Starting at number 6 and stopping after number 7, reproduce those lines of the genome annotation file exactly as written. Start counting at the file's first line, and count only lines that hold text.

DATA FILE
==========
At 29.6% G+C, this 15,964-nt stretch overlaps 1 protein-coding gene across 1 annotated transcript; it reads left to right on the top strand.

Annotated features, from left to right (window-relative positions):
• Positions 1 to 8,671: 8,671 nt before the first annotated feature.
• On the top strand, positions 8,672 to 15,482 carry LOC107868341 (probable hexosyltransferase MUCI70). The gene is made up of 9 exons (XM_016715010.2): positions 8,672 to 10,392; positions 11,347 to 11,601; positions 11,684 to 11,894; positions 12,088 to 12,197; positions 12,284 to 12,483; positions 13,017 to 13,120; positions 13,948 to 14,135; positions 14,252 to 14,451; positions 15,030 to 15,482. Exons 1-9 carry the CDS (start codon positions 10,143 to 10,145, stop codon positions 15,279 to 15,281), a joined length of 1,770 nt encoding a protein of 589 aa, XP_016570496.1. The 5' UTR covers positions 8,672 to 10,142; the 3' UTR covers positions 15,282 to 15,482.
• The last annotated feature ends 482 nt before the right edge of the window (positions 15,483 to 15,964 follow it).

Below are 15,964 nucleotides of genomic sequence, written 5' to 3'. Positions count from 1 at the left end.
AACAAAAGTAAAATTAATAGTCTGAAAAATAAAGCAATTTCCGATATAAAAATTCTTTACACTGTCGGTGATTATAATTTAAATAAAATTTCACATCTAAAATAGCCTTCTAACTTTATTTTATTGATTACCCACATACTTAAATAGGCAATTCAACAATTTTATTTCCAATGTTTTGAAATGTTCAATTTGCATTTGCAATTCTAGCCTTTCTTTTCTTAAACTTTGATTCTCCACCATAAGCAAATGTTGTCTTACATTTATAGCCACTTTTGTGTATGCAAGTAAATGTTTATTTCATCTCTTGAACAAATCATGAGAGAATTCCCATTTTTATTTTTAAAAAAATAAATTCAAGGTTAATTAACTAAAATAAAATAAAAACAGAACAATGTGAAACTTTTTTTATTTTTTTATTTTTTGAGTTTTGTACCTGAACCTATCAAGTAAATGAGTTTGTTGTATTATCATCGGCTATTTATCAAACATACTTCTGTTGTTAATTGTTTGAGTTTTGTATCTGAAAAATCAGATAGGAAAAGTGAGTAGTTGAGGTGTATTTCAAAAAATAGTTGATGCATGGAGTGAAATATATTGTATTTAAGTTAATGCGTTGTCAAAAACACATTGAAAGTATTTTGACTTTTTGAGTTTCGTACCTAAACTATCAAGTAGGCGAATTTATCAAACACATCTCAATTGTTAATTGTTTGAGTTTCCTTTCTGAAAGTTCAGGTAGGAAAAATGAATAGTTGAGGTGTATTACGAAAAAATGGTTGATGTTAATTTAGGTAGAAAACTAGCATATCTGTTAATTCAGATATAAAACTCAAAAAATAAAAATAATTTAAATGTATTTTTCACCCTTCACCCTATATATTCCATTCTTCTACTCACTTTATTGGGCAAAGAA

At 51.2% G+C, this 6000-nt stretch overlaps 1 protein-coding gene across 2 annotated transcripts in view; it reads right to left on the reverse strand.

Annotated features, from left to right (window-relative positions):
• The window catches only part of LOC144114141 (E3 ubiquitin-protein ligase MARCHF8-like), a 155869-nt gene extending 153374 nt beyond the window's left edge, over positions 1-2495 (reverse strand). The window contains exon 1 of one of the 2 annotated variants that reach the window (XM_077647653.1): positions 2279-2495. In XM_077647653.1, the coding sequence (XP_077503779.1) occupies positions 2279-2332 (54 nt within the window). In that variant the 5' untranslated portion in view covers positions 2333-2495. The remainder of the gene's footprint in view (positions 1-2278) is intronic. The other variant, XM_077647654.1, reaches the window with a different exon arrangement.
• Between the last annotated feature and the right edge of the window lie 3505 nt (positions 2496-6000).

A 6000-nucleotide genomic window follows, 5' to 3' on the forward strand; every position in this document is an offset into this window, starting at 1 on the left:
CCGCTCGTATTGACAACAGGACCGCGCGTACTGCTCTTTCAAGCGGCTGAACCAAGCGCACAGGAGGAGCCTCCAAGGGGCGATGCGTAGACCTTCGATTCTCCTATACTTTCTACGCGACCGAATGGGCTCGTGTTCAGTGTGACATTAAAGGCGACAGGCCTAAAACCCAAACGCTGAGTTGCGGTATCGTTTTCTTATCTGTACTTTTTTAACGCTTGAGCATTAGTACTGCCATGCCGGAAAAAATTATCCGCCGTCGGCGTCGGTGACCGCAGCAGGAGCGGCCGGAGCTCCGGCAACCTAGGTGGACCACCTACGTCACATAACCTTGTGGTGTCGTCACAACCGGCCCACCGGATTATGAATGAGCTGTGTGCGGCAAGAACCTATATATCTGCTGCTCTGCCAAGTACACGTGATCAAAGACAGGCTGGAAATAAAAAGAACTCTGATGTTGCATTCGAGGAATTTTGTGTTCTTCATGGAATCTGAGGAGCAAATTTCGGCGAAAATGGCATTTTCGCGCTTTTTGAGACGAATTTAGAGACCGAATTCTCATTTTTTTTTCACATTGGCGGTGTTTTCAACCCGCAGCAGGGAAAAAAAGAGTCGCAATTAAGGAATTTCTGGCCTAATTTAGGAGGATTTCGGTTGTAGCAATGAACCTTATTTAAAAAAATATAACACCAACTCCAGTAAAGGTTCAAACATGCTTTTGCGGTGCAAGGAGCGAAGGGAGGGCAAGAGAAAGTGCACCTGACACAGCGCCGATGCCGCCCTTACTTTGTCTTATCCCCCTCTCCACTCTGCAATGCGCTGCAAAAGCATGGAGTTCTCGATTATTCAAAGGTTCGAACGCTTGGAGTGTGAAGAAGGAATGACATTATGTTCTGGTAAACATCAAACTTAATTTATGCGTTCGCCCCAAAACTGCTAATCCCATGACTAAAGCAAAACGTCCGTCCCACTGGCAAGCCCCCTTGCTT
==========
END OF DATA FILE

Below are 15,964 nucleotides of genomic sequence, written 5' to 3'. Positions count from 1 at the left end.
AACAAAAGTAAAATTAATAGTCTGAAAAATAAAGCAATTTCCGATATAAAAATTCTTTACACTGTCGGTGATTATAATTTAAATAAAATTTCACATCTAAAATAGCCTTCTAACTTTATTTTATTGATTACCCACATACTTAAATAGGCAATTCAACAATTTTATTTCCAATGTTTTGAAATGTTCAATTTGCATTTGCAATTCTAGCCTTTCTTTTCTTAAACTTTGATTCTCCACCATAAGCAAATGTTGTCTTACATTTATAGCCACTTTTGTGTATGCAAGTAAATGTTTATTTCATCTCTTGAACAAATCATGAGAGAATTCCCATTTTTATTTTTAAAAAAATAAATTCAAGGTTAATTAACTAAAATAAAATAAAAACAGAACAATGTGAAACTTTTTTTATTTTTTTATTTTTTGAGTTTTGTACCTGAACCTATCAAGTAAATGAGTTTGTTGTATTATCATCGGCTATTTATCAAACATACTTCTGTTGTTAATTGTTTGAGTTTTGTATCTGAAAAATCAGATAGGAAAAGTGAGTAGTTGAGGTGTATTTCAAAAAATAGTTGATGCATGGAGTGAAATATATTGTATTTAAGTTAATGCGTTGTCAAAAACACATTGAAAGTATTTTGACTTTTTGAGTTTCGTACCTAAACTATCAAGTAGGCGAATTTATCAAACACATCTCAATTGTTAATTGTTTGAGTTTCCTTTCTGAAAGTTCAGGTAGGAAAAATGAATAGTTGAGGTGTATTACGAAAAAATGGTTGATGTTAATTTAGGTAGAAAACTAGCATATCTGTTAATTCAGATATAAAACTCAAAAAATAAAAATAATTTAAATGTATTTTTCACCCTTCACCCTATATATTCCATTCTTCTACTCACTTTATTGGGCAAAGAA